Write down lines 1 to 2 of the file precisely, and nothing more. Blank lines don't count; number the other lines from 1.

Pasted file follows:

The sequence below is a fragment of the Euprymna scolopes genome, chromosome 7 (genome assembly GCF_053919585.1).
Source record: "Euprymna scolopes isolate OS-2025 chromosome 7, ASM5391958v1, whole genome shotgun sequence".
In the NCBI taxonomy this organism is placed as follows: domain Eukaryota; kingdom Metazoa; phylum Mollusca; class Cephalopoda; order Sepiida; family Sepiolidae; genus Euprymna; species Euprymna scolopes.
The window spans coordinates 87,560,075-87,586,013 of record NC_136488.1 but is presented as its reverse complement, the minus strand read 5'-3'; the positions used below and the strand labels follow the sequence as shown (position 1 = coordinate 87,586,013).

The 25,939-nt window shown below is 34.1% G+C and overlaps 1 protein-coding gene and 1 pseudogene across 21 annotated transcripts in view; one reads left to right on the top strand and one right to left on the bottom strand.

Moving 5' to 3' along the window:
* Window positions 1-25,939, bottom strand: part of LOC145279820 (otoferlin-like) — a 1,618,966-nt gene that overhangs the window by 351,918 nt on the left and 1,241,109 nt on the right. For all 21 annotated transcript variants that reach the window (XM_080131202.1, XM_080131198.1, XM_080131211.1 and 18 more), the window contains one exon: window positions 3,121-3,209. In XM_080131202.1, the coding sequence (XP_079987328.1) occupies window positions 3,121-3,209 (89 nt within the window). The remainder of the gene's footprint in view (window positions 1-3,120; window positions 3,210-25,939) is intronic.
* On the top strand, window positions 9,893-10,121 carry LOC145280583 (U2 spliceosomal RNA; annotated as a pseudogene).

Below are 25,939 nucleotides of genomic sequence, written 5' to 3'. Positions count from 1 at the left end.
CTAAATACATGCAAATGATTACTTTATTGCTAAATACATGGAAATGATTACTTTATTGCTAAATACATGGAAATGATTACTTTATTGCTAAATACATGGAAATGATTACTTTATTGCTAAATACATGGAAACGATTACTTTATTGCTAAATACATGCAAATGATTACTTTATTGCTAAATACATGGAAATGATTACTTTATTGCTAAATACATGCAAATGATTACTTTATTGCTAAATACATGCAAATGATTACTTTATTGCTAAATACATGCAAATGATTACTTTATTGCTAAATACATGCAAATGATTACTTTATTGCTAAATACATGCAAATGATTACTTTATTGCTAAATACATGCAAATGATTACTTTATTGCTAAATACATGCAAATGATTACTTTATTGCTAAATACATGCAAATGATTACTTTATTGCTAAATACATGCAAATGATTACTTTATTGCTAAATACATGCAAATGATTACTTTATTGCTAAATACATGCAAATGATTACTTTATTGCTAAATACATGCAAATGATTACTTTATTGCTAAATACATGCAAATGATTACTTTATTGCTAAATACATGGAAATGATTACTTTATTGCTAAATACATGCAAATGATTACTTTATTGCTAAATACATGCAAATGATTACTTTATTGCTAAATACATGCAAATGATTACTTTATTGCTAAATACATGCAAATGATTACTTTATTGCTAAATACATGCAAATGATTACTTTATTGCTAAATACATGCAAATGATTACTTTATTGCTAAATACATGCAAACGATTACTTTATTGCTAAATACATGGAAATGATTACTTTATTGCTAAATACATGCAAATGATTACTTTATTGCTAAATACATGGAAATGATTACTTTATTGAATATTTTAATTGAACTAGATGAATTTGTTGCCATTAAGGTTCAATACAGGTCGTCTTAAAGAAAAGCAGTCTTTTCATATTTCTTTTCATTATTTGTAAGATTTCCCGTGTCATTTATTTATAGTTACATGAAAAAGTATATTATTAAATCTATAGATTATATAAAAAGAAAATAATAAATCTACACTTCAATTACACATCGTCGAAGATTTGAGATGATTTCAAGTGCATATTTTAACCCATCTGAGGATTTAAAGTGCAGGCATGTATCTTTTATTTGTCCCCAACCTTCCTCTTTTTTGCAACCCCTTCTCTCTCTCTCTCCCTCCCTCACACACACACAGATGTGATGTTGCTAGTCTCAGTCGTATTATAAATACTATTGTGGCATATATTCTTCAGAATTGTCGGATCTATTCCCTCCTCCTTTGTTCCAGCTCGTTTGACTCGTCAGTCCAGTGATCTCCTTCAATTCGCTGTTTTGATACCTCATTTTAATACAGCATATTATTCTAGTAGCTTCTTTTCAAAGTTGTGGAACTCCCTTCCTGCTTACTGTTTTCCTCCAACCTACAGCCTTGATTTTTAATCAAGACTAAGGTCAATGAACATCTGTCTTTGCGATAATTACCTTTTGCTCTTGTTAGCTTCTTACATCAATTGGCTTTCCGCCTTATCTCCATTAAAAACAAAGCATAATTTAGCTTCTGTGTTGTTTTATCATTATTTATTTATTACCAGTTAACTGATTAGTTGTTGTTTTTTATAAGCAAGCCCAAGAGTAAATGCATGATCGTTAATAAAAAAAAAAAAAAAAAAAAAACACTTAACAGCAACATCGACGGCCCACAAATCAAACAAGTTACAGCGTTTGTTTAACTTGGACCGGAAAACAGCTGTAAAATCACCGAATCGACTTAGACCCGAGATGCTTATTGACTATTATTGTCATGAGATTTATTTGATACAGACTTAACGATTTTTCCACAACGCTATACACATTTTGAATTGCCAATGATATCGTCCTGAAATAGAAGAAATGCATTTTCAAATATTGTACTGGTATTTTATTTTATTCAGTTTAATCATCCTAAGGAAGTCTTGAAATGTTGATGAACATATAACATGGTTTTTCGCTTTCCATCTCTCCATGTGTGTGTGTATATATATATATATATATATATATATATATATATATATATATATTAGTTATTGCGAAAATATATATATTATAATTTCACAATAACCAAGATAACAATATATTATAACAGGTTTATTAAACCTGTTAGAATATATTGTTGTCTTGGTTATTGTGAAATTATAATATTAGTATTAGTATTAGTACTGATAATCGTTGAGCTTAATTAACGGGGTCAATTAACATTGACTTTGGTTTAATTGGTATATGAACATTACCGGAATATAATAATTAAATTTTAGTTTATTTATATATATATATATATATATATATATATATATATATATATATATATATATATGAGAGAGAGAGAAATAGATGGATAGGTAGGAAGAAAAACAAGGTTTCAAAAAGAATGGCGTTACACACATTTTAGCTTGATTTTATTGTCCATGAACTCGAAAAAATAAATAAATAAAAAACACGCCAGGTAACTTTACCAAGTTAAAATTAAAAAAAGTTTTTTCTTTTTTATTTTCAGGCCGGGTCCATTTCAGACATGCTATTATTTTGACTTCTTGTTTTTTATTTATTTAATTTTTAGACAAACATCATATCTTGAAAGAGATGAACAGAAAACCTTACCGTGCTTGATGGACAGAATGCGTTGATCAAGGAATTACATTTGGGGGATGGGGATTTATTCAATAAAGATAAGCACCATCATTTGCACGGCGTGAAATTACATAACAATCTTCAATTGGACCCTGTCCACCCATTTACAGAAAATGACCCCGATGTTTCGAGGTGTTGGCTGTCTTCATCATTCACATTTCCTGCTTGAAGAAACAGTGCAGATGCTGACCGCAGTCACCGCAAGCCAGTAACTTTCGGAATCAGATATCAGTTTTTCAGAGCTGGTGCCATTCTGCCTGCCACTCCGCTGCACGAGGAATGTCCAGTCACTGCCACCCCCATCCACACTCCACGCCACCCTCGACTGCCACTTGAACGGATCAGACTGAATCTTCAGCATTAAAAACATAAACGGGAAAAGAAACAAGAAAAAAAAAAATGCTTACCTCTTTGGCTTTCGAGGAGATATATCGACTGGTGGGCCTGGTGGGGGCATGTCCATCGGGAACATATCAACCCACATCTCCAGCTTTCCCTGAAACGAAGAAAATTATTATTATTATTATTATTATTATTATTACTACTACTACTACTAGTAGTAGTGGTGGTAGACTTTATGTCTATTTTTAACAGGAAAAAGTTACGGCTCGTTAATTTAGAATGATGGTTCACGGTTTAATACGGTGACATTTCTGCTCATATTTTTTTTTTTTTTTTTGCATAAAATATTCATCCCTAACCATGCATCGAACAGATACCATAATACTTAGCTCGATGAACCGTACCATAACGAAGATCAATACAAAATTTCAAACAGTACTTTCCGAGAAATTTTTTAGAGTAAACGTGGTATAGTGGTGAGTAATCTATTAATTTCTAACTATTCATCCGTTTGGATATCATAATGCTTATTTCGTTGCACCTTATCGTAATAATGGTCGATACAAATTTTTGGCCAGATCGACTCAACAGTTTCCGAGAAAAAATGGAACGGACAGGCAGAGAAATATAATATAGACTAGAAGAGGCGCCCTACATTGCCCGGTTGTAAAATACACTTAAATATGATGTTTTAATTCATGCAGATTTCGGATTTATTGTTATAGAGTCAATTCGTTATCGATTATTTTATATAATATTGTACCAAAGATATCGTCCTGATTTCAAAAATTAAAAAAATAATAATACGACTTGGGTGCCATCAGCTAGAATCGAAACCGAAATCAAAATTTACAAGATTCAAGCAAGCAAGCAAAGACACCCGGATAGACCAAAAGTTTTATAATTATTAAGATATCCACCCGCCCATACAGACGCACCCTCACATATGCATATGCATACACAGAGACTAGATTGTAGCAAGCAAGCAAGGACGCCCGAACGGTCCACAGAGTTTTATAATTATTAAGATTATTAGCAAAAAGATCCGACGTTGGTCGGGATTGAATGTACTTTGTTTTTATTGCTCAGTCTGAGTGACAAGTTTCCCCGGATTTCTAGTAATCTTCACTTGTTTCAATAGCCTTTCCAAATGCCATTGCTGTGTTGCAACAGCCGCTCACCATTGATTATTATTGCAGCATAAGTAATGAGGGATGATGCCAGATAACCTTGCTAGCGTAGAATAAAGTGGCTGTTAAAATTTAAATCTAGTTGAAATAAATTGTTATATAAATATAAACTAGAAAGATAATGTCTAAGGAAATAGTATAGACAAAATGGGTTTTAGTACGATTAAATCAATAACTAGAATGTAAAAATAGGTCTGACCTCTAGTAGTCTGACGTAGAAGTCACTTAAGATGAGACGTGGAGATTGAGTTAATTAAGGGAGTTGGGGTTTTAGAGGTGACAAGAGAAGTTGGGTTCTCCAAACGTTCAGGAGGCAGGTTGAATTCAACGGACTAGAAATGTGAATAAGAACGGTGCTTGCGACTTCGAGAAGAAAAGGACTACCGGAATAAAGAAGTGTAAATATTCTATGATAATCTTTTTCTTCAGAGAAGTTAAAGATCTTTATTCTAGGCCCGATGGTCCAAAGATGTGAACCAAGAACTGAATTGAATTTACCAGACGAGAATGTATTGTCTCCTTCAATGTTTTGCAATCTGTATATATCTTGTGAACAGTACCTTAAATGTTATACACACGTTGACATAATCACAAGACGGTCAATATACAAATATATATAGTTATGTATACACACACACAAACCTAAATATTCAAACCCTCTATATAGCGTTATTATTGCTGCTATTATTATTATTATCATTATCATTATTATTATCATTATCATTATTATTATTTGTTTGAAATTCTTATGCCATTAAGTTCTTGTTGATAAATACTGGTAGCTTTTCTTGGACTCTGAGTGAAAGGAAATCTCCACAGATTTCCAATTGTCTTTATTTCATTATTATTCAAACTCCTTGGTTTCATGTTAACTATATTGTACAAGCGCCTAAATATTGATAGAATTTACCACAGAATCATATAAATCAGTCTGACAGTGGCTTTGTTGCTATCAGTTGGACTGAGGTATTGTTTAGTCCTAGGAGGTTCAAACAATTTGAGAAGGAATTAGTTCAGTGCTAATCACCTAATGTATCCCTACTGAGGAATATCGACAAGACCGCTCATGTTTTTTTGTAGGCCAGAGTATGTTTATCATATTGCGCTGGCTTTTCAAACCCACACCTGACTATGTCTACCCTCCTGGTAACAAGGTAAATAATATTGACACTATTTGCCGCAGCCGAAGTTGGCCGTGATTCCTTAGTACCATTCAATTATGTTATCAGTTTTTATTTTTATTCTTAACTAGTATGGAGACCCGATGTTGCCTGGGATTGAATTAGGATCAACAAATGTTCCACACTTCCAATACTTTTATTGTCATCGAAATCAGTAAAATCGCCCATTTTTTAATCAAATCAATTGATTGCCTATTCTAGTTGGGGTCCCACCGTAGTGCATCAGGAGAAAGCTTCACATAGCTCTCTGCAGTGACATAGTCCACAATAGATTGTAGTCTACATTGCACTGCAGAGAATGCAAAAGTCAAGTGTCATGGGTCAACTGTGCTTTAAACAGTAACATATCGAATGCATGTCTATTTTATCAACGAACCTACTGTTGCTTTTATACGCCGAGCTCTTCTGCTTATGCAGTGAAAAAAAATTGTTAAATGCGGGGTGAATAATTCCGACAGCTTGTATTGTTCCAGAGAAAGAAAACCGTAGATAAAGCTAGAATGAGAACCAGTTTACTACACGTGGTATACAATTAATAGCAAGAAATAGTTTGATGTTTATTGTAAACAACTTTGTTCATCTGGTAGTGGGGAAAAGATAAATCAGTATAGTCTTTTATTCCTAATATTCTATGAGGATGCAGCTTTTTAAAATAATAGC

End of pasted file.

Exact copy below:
The sequence below is a fragment of the Euprymna scolopes genome, chromosome 7 (genome assembly GCF_053919585.1).
Source record: "Euprymna scolopes isolate OS-2025 chromosome 7, ASM5391958v1, whole genome shotgun sequence".